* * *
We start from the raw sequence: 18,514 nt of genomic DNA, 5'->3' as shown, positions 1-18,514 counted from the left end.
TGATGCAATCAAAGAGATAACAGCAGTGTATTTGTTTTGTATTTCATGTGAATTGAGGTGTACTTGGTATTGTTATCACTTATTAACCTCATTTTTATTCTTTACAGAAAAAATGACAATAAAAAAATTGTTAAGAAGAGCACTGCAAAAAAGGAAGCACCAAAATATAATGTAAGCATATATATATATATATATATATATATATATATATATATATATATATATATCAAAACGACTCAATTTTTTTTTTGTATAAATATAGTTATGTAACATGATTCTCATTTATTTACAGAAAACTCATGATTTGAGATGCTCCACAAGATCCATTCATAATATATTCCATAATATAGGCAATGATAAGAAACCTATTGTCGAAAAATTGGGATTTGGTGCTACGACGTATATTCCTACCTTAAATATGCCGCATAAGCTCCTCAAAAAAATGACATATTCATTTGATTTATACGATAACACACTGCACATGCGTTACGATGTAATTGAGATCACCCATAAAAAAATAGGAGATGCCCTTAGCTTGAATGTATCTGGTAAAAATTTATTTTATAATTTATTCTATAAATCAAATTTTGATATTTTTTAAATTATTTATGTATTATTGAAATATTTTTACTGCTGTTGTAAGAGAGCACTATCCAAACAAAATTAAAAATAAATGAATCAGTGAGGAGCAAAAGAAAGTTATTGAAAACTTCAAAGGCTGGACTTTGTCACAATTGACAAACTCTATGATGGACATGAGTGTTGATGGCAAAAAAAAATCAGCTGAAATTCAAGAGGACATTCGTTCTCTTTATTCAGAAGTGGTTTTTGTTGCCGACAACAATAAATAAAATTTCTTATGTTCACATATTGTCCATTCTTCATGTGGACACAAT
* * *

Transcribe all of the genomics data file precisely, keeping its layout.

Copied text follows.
We start from the raw sequence: 18,514 nt of genomic DNA, 5'->3' as shown, positions 1-18,514 counted from the left end.
TGATGCAATCAAAGAGATAACAGCAGTGTATTTGTTTTGTATTTCATGTGAATTGAGGTGTACTTGGTATTGTTATCACTTATTAACCTCATTTTTATTCTTTACAGAAAAAATGACAATAAAAAAATTGTTAAGAAGAGCACTGCAAAAAAGGAAGCACCAAAATATAATGTAAGCATATATATATATATATATATATATATATATATATATATATATATATATATCAAAACGACTCAATTTTTTTTTTGTATAAATATAGTTATGTAACATGATTCTCATTTATTTACAGAAAACTCATGATTTGAGATGCTCCACAAGATCCATTCATAATATATTCCATAATATAGGCAATGATAAGAAACCTATTGTCGAAAAATTGGGATTTGGTGCTACGACGTATATTCCTACCTTAAATATGCCGCATAAGCTCCTCAAAAAAATGACATATTCATTTGATTTATACGATAACACACTGCACATGCGTTACGATGTAATTGAGATCACCCATAAAAAAATAGGAGATGCCCTTAGCTTGAATGTATCTGGTAAAAATTTATTTTATAATTTATTCTATAAATCAAATTTTGATATTTTTTAAATTATTTATGTATTATTGAAATATTTTTACTGCTGTTGTAAGAGAGCACTATCCAAACAAAATTAAAAATAAATGAATCAGTGAGGAGCAAAAGAAAGTTATTGAAAACTTCAAAGGCTGGACTTTGTCACAATTGACAAACTCTATGATGGACATGAGTGTTGATGGCAAAAAAAAATCAGCTGAAATTCAAGAGGACATTCGTTCTCTTTATTCAGAAGTGGTTTTTGTTGCCGACAACAATAAATAAAATTTCTTATGTTCACATATTGTCCATTCTTCATGTGGACACAAT